How have you been involved in the campaign?
We bring together everyone concerned that three- to five- year-olds are not able to access their entitlement to a free nursery place for 600 hours a year. The campaign was set up in 2014 by a group of Glasgow-based parents. It became clear that parents everywhere faced the same issues, and the campaign soon expanded across Scotland. Earlier this year, the original group announced their intention to end the campaign, as most of their children had now moved on to school. I and another parent asked if we could take it over.
How have you balanced the campaign with work/parenthood?
We do a lot of late-night phone calls after the kids have gone to bed. We have to fit in FFFOK around our work and kids. There have been days when I’ve been frantically returning journalists’ calls as I rush between meetings at my day job. You just have to make it work.
What have been its successes?
Very recently we achieved our greatest success so far, when Glasgow City Council decided that it would no longer cap places in partnership nurseries. This had been one of the campaign’s original aims, so we were delighted. Previously, the council had set the number of places it would fund in each nursery, without reference to the number of children attending. For example, at my daughter’s nursery, there were only 18 funded places between 36 three- to five-year-olds. We have also persuaded opposition parties to raise our issues and prevented the Scottish Government from being able to claim it had delivered 600 hours of free childcare for every three- to five- year-old. In a recent Scottish Parliament debate, FFFOK was mentioned 12 times and the Scottish Labour education spokesman said the group had done a ‘tremendous job’ highlighting the difficulties faced by parents. Just this week, the First Minister announced a consultation on making childcare funding ‘follow the child’.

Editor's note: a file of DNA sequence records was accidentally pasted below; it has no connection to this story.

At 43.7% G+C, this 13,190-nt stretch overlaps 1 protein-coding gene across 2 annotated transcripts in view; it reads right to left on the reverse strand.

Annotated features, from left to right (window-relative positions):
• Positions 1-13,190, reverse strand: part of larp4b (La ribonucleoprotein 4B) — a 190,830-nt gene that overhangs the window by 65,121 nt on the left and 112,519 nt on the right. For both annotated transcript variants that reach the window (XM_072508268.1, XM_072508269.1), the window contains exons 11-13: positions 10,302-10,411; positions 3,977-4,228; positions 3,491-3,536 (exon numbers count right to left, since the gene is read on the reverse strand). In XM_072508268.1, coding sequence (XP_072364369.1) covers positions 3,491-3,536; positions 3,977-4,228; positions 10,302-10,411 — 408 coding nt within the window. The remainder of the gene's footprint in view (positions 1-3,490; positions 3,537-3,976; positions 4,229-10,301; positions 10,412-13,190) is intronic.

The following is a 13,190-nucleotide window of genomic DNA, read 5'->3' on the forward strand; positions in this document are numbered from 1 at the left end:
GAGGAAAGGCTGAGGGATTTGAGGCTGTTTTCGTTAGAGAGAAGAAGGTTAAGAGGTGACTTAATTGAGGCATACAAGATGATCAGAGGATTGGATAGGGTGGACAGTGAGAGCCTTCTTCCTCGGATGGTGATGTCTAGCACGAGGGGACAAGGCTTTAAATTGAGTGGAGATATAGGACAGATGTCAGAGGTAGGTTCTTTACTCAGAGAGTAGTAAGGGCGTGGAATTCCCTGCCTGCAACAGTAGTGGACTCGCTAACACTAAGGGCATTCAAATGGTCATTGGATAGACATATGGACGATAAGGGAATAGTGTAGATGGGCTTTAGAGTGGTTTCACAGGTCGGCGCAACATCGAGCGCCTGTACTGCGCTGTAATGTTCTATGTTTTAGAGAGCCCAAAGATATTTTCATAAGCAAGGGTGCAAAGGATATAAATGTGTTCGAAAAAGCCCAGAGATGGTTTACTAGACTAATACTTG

What is left to achieve?
A lot, sadly. All of the current debate is about how to achieve the Scottish Government’s target of doubling free hours to 1,140 by 2020. Which is all well and good, but they haven’t delivered the 600 hours yet. One in five children still gets nothing, because two-thirds of places are provided on a half-day basis, and what working parent can make use of that? We need to focus on delivering for today’s three- to five-year-olds: they can’t wait till 2020.
What advice would you give to other parents trying to campaign?
Just do it. Don’t try to figure out how you’re going to find the time: you’ll make the time. And don’t worry about going up against professional politicians: you are the expert in what’s going on in your children’s lives.